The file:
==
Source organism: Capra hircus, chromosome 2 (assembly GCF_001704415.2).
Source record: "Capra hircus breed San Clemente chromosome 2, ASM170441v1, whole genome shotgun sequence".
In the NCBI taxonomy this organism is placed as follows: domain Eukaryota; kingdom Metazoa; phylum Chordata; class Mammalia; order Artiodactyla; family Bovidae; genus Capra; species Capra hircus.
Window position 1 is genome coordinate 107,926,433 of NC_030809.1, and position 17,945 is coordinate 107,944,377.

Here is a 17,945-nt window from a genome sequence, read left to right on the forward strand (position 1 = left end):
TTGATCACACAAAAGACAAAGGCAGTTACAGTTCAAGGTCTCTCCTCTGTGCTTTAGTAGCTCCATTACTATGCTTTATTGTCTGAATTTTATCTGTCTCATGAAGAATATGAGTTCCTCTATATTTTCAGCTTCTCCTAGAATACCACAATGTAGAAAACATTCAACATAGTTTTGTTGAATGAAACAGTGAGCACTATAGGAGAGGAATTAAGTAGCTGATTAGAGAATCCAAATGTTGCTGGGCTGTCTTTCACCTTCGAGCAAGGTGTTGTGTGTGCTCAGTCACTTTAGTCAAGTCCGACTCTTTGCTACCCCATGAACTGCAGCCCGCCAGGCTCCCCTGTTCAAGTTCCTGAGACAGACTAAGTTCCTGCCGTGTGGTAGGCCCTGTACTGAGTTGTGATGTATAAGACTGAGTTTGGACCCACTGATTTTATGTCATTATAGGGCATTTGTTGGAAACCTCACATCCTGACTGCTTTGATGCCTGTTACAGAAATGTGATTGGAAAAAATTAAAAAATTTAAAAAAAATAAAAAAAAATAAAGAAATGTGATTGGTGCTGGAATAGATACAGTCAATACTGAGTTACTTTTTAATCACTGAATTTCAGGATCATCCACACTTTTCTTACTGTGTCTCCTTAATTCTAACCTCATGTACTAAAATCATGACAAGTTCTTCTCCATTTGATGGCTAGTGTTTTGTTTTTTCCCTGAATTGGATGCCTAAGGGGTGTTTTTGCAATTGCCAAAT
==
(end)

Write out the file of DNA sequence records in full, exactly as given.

Source organism: Capra hircus, chromosome 2 (assembly GCF_001704415.2).
Source record: "Capra hircus breed San Clemente chromosome 2, ASM170441v1, whole genome shotgun sequence".
In the NCBI taxonomy this organism is placed as follows: domain Eukaryota; kingdom Metazoa; phylum Chordata; class Mammalia; order Artiodactyla; family Bovidae; genus Capra; species Capra hircus.
Window position 1 is genome coordinate 107,926,433 of NC_030809.1, and position 17,945 is coordinate 107,944,377.

Here is a 17,945-nt window from a genome sequence, read left to right on the forward strand (position 1 = left end):
TTGATCACACAAAAGACAAAGGCAGTTACAGTTCAAGGTCTCTCCTCTGTGCTTTAGTAGCTCCATTACTATGCTTTATTGTCTGAATTTTATCTGTCTCATGAAGAATATGAGTTCCTCTATATTTTCAGCTTCTCCTAGAATACCACAATGTAGAAAACATTCAACATAGTTTTGTTGAATGAAACAGTGAGCACTATAGGAGAGGAATTAAGTAGCTGATTAGAGAATCCAAATGTTGCTGGGCTGTCTTTCACCTTCGAGCAAGGTGTTGTGTGTGCTCAGTCACTTTAGTCAAGTCCGACTCTTTGCTACCCCATGAACTGCAGCCCGCCAGGCTCCCCTGTTCAAGTTCCTGAGACAGACTAAGTTCCTGCCGTGTGGTAGGCCCTGTACTGAGTTGTGATGTATAAGACTGAGTTTGGACCCACTGATTTTATGTCATTATAGGGCATTTGTTGGAAACCTCACATCCTGACTGCTTTGATGCCTGTTACAGAAATGTGATTGGAAAAAATTAAAAAATTTAAAAAAAATAAAAAAAAATAAAGAAATGTGATTGGTGCTGGAATAGATACAGTCAATACTGAGTTACTTTTTAATCACTGAATTTCAGGATCATCCACACTTTTCTTACTGTGTCTCCTTAATTCTAACCTCATGTACTAAAATCATGACAAGTTCTTCTCCATTTGATGGCTAGTGTTTTGTTTTTTCCCTGAATTGGATGCCTAAGGGGTGTTTTTGCAATTGCCAAAT